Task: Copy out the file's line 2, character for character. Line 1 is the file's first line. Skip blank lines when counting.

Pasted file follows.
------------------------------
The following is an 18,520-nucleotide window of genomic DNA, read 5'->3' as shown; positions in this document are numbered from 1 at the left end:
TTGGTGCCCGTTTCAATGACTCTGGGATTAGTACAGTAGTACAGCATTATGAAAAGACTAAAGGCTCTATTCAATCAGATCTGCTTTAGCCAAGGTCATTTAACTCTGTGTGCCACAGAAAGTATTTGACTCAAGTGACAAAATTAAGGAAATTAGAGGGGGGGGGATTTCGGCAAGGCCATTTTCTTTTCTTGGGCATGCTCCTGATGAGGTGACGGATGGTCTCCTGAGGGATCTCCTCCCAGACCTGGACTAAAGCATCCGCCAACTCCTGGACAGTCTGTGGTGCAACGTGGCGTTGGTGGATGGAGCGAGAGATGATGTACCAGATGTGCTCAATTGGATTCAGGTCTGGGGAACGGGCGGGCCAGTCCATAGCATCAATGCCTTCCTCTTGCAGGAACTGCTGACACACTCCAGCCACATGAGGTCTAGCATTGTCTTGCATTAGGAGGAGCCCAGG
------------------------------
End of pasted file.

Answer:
TTGGTGCCCGTTTCAATGACTCTGGGATTAGTACAGTAGTACAGCATTATGAAAAGACTAAAGGCTCTATTCAATCAGATCTGCTTTAGCCAAGGTCATTTAACTCTGTGTGCCACAGAAAGTATTTGACTCAAGTGACAAAATTAAGGAAATTAGAGGGGGGGGGATTTCGGCAAGGCCATTTTCTTTTCTTGGGCATGCTCCTGATGAGGTGACGGATGGTCTCCTGAGGGATCTCCTCCCAGACCTGGACTAAAGCATCCGCCAACTCCTGGACAGTCTGTGGTGCAACGTGGCGTTGGTGGATGGAGCGAGAGATGATGTACCAGATGTGCTCAATTGGATTCAGGTCTGGGGAACGGGCGGGCCAGTCCATAGCATCAATGCCTTCCTCTTGCAGGAACTGCTGACACACTCCAGCCACATGAGGTCTAGCATTGTCTTGCATTAGGAGGAGCCCAGG